Thomas Shadwell: His Life and Comedies

Thomas Shadwell: His Life and Comedies

Thomas Shadwell: His Life and Comedies

Thomas Shadwell: His Life and Comedies

Excerpt

One of the most unlucky figures in the literary history of the seventeenth century is Thomas Shadwell. Poet- laureate to William and Mary, friend of many of the wittiest men of his age, dramatist who could count more successes than failures, he, nevertheless, is remembered as one who "never deviates into sense." Dryden's satirical lines--among the most trenchant ever penned--have given Shadwell an unenviable reputation. But no person who has read with an open mind even the least happy of Shadwell's comic ventures can properly dismiss him as dull.

This monograph, which is an attempt to bring together the facts of Shadwell's life and to review each of his thirteen plays, was in the hands of the publishers before Mr. Montague Summers' valuable edition of Shadwell with its long prefatory essay was published. In two such studies pursued independently, it is inevitable that the writers will happen upon many of the same facts. It is likewise inevitable that each writer will discover material which is unknown to the other. Among the various items which I have presented and which are not found in Mr. Summers' essay may be mentioned the references to Shadwell's children in the registers of St. Bride's, the uncomplimentary portrait of the Whig poet in Scandalum Magnatum, and the use of Hooke Micrographia as the source for a few of the passages in The Virtuoso.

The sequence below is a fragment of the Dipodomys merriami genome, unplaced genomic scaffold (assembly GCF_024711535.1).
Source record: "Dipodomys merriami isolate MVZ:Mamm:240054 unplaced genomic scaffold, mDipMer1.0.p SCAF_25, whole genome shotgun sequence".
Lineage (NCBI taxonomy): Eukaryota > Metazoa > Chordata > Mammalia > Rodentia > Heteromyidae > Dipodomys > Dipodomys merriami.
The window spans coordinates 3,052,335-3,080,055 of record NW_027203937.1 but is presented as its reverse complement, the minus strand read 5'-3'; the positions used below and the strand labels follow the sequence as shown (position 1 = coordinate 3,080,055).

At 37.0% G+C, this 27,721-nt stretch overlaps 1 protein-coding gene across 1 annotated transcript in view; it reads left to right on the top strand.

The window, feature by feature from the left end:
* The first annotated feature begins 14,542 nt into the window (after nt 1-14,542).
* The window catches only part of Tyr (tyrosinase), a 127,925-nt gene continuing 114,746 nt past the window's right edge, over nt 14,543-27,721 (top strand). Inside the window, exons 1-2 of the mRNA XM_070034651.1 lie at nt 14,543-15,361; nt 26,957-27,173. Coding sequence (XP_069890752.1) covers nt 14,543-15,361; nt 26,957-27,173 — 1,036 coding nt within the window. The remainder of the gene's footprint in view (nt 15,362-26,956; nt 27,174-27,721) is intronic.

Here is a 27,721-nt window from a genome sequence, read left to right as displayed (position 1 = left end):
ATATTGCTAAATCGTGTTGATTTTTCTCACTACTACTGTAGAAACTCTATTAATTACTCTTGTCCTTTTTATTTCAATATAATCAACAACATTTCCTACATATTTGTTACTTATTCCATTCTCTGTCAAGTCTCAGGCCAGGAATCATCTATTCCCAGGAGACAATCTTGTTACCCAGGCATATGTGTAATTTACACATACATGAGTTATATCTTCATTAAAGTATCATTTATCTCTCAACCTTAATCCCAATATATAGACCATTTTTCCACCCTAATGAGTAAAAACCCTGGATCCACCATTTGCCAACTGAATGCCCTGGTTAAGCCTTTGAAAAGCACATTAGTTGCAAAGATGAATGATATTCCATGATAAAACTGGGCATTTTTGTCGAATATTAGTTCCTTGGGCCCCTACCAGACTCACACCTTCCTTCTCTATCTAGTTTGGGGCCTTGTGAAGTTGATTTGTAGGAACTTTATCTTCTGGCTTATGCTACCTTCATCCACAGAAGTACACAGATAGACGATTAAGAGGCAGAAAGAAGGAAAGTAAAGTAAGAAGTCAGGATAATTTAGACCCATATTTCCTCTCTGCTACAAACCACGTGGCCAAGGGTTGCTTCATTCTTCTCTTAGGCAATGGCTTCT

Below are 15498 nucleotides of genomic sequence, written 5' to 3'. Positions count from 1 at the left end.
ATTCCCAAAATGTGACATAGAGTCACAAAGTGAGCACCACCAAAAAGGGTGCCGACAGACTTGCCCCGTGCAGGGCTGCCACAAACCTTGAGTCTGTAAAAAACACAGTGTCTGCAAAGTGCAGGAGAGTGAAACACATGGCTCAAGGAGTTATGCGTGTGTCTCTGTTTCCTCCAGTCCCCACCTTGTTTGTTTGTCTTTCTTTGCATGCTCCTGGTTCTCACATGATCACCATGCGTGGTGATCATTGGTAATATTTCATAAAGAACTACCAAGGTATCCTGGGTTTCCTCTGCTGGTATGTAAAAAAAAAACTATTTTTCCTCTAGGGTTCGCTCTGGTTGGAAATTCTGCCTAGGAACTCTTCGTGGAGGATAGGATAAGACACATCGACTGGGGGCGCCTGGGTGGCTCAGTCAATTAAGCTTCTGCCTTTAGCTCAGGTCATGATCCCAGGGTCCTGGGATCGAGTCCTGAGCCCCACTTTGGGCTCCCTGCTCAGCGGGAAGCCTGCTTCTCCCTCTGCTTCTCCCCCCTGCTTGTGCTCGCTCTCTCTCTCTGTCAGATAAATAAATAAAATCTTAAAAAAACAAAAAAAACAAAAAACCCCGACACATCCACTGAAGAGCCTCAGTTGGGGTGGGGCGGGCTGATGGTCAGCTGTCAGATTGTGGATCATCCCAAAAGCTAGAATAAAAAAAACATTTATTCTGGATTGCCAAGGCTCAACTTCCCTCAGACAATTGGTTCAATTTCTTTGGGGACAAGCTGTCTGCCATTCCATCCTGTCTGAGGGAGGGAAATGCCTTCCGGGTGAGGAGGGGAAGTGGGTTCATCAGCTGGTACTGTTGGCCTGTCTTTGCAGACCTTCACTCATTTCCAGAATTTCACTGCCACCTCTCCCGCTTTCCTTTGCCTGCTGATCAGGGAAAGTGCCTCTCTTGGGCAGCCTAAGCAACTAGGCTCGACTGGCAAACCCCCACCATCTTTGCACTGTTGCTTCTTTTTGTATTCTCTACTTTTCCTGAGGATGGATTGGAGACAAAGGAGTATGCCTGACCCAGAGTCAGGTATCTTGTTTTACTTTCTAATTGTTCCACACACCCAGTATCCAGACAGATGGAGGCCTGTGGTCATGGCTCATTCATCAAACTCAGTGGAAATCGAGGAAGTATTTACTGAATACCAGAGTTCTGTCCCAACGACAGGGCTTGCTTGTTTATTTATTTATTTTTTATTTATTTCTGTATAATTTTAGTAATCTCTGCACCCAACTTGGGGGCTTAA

In my quotations from Shadwell's plays I have used the collected edition of 1720; but, whenever the wording differed from that in the first quartos, I have substituted the earlier reading. A list of the places where my quotations from Shadwell differ from the 1720 text is found in a footnote on page 12.

This monograph is a doctoral dissertation, with additions and omissions. In its original form, it was written under the direction of Professor George Pierce Baker, then of Harvard University. I wish to thank the custodians of the British Museum, of the New York and Boston Public Libraries, and of the libraries of Harvard, Yale, and New York Universities for many courtesies. I owe debts of gratitude to the Rev. A. Taylor, for permission to examine the registers of St. Bride's; to the Rev. F. W. G. Sidebotham, rector . . .

Author Advanced search

Oops!

An unknown error has occurred. Please click the button below to reload the page. If the problem persists, please try again in a little while.